The transition from pensions to 401(k) plans has led to a reduction in retirement savings rates among high school graduates and dropouts compared to college graduates, according to new research presented by University of Kansas sociology professor ChangHwan Kim and Social Security Administration researcher Christopher Tamborini at this week’s American Sociological Association’s Annual Conference.
In 1980, 38 percent of private sector workers had a pension and 19 percent a 401(k). By last year, according to the U.S. Department of Labor, the numbers had more or less reversed —just 15 percent had a pension and 43 percent a 401(k).
By analyzing surveys linked to W-2 tax data, the researchers found that college graduates are more likely to have jobs that offer retirement plans, and they are more likely to sign up for, and contribute to, a 401(k).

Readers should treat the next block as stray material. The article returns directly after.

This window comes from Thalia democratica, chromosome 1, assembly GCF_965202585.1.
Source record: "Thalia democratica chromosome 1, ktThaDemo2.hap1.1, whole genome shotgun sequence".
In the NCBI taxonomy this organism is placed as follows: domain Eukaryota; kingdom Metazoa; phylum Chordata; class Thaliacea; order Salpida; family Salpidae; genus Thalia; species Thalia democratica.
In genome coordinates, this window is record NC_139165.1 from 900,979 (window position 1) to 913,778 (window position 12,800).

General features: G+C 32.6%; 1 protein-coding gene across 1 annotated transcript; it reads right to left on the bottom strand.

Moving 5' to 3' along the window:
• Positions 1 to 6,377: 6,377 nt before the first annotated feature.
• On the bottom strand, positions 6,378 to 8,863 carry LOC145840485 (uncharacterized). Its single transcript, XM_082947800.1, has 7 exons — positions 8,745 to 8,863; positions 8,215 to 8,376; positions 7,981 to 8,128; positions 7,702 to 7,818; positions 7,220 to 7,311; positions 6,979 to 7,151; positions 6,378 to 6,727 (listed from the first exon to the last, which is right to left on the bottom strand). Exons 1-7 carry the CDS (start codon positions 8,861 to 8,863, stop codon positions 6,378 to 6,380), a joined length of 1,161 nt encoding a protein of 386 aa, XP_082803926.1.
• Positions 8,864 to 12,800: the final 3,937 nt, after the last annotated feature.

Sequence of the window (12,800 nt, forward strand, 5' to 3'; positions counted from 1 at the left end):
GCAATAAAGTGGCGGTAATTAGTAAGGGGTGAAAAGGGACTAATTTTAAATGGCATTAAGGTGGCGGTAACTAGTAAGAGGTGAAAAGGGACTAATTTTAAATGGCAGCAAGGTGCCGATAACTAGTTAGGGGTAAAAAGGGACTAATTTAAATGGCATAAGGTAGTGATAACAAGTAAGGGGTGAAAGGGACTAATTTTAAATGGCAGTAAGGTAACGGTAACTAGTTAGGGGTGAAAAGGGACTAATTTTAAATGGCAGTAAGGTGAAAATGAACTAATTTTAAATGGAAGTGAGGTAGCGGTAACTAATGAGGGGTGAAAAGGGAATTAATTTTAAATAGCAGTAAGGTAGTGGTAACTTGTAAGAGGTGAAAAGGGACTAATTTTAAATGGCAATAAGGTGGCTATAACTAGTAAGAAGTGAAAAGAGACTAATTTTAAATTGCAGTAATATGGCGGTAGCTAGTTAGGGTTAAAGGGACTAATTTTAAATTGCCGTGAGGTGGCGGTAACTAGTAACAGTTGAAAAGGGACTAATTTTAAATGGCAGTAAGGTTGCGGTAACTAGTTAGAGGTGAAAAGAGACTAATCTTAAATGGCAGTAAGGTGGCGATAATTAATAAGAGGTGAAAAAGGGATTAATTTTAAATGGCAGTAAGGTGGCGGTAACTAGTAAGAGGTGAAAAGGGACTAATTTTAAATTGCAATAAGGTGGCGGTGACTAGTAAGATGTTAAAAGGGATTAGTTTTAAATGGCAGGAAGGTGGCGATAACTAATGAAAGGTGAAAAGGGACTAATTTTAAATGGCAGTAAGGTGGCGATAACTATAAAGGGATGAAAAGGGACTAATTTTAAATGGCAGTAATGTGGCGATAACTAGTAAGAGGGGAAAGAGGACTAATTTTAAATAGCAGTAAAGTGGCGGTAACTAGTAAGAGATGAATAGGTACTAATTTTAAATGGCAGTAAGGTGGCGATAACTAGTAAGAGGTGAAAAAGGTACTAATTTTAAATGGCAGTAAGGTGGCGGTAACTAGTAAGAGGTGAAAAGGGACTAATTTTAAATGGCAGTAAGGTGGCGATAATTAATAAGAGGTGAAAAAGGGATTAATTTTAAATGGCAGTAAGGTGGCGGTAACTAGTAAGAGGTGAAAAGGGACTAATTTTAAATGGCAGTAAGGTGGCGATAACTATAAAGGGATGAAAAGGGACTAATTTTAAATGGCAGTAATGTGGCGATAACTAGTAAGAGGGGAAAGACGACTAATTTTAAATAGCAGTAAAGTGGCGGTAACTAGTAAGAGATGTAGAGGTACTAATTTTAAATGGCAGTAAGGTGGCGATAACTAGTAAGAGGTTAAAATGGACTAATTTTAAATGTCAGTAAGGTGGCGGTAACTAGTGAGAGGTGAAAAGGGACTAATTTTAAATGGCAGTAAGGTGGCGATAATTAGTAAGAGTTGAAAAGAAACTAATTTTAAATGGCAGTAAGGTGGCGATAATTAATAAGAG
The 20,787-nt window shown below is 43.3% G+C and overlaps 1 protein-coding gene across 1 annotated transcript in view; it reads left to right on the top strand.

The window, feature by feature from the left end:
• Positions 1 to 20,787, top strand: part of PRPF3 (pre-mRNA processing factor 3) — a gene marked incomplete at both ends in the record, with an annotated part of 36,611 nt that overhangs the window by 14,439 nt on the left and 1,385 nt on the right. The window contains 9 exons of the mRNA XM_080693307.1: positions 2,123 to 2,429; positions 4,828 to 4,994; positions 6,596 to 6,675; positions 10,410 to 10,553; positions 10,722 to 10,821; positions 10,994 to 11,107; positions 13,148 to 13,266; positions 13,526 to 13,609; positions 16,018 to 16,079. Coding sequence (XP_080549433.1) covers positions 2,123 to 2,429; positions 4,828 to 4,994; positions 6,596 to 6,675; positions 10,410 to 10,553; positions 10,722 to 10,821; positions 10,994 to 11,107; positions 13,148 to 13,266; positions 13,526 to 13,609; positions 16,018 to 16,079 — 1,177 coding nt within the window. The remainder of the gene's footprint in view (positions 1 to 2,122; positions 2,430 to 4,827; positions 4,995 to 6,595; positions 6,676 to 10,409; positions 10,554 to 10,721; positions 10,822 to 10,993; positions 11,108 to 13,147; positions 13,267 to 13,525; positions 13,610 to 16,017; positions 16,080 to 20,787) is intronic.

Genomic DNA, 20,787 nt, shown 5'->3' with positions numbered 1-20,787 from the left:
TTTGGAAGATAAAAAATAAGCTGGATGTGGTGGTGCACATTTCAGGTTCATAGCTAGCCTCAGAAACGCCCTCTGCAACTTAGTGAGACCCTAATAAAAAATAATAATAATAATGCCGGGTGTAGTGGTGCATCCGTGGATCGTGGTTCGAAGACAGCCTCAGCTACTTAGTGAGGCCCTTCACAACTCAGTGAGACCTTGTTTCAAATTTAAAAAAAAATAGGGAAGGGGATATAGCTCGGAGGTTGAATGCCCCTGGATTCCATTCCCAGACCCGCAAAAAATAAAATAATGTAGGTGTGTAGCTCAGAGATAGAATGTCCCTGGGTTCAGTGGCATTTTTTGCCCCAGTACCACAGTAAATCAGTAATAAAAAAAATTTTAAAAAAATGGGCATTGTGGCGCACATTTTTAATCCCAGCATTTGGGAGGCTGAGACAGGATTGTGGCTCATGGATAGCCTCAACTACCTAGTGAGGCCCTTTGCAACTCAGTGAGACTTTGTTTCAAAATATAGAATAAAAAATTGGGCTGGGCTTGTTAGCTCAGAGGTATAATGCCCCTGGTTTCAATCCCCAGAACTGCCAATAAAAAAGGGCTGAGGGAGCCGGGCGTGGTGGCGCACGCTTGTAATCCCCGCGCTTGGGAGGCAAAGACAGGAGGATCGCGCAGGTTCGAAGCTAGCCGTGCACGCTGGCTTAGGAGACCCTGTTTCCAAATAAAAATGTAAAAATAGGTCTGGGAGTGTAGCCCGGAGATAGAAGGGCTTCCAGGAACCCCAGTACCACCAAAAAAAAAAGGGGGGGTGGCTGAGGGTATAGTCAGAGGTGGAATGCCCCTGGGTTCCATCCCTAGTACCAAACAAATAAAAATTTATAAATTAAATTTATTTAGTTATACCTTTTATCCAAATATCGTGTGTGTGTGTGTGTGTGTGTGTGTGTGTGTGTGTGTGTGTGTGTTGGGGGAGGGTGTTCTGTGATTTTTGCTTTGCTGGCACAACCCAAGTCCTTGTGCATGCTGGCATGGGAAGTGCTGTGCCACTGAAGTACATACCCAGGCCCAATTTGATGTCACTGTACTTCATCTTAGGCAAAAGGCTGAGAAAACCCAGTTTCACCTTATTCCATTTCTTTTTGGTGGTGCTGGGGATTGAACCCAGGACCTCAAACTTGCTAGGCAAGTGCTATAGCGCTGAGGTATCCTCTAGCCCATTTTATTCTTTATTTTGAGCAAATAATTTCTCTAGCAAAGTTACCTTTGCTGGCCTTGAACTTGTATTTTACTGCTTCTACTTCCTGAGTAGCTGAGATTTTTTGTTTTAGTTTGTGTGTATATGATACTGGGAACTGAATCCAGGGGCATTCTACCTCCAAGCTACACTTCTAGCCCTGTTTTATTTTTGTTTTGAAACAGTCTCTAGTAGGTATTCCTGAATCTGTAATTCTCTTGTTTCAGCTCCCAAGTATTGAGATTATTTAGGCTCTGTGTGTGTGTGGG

Workers with high school diplomas, on the other hand, often have lower wage jobs that don’t offer retirement plans, said the researchers. If their employer offers a 401(k) plan, high school graduates don’t take advantage, because they can’t afford to put funds into a retirement account, or they don’t understand how the accounts work.
In response, more states are passing legislation requiring employers without 401(k)s to sign up workers for state plans, with the goal of ensuring employees can save for retirement without filling out confusing paperwork. The next state to approve such a plan could be the largest: California lawmakers could vote as early as this week to create what’s known as the Secure Choice Retirement Savings Program. Read the full article written by Bloomberg’s Ben Steverman.